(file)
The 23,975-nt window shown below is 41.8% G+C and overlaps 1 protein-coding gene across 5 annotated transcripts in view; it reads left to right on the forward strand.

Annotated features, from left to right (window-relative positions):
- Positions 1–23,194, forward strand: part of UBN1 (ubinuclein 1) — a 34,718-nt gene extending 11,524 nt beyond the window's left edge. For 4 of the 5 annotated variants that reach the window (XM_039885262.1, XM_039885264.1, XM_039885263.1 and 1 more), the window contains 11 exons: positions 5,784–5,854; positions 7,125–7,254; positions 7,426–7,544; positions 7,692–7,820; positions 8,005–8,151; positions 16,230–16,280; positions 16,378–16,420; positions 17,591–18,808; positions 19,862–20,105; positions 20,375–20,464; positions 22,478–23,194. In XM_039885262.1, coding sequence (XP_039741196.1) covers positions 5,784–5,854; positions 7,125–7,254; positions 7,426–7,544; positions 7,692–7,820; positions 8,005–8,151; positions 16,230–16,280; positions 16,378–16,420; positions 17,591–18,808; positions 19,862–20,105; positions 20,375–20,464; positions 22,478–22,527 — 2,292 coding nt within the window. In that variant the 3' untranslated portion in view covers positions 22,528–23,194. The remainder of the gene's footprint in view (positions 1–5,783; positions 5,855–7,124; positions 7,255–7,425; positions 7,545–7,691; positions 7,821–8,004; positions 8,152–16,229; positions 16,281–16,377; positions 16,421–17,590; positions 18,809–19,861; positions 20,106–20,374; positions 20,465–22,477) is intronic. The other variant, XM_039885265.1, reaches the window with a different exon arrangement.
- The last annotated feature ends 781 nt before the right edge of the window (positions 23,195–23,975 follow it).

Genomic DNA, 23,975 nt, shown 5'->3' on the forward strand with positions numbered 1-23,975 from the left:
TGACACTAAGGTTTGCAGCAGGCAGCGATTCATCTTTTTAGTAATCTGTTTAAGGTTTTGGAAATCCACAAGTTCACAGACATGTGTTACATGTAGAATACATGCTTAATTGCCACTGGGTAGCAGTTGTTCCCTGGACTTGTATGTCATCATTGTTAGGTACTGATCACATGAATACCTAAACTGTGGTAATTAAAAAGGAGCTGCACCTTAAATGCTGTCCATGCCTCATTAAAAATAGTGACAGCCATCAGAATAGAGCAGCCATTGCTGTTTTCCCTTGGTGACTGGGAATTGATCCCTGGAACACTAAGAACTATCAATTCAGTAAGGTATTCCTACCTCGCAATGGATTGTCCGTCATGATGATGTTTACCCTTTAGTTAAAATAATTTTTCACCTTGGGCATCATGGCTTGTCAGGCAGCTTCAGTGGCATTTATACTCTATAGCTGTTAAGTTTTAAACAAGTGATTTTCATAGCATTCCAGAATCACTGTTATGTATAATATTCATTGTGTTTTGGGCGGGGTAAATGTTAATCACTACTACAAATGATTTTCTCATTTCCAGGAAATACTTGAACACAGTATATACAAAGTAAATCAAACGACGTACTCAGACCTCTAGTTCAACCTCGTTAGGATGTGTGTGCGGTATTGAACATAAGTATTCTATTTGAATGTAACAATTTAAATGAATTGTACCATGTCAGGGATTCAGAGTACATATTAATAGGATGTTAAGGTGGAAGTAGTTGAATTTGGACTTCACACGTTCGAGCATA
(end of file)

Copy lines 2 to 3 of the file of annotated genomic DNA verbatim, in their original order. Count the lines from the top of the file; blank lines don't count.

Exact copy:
Annotated features, from left to right (window-relative positions):
- Positions 1–23,194, forward strand: part of UBN1 (ubinuclein 1) — a 34,718-nt gene extending 11,524 nt beyond the window's left edge. For 4 of the 5 annotated variants that reach the window (XM_039885262.1, XM_039885264.1, XM_039885263.1 and 1 more), the window contains 11 exons: positions 5,784–5,854; positions 7,125–7,254; positions 7,426–7,544; positions 7,692–7,820; positions 8,005–8,151; positions 16,230–16,280; positions 16,378–16,420; positions 17,591–18,808; positions 19,862–20,105; positions 20,375–20,464; positions 22,478–23,194. In XM_039885262.1, coding sequence (XP_039741196.1) covers positions 5,784–5,854; positions 7,125–7,254; positions 7,426–7,544; positions 7,692–7,820; positions 8,005–8,151; positions 16,230–16,280; positions 16,378–16,420; positions 17,591–18,808; positions 19,862–20,105; positions 20,375–20,464; positions 22,478–22,527 — 2,292 coding nt within the window. In that variant the 3' untranslated portion in view covers positions 22,528–23,194. The remainder of the gene's footprint in view (positions 1–5,783; positions 5,855–7,124; positions 7,255–7,425; positions 7,545–7,691; positions 7,821–8,004; positions 8,152–16,229; positions 16,281–16,377; positions 16,421–17,590; positions 18,809–19,861; positions 20,106–20,374; positions 20,465–22,477) is intronic. The other variant, XM_039885265.1, reaches the window with a different exon arrangement.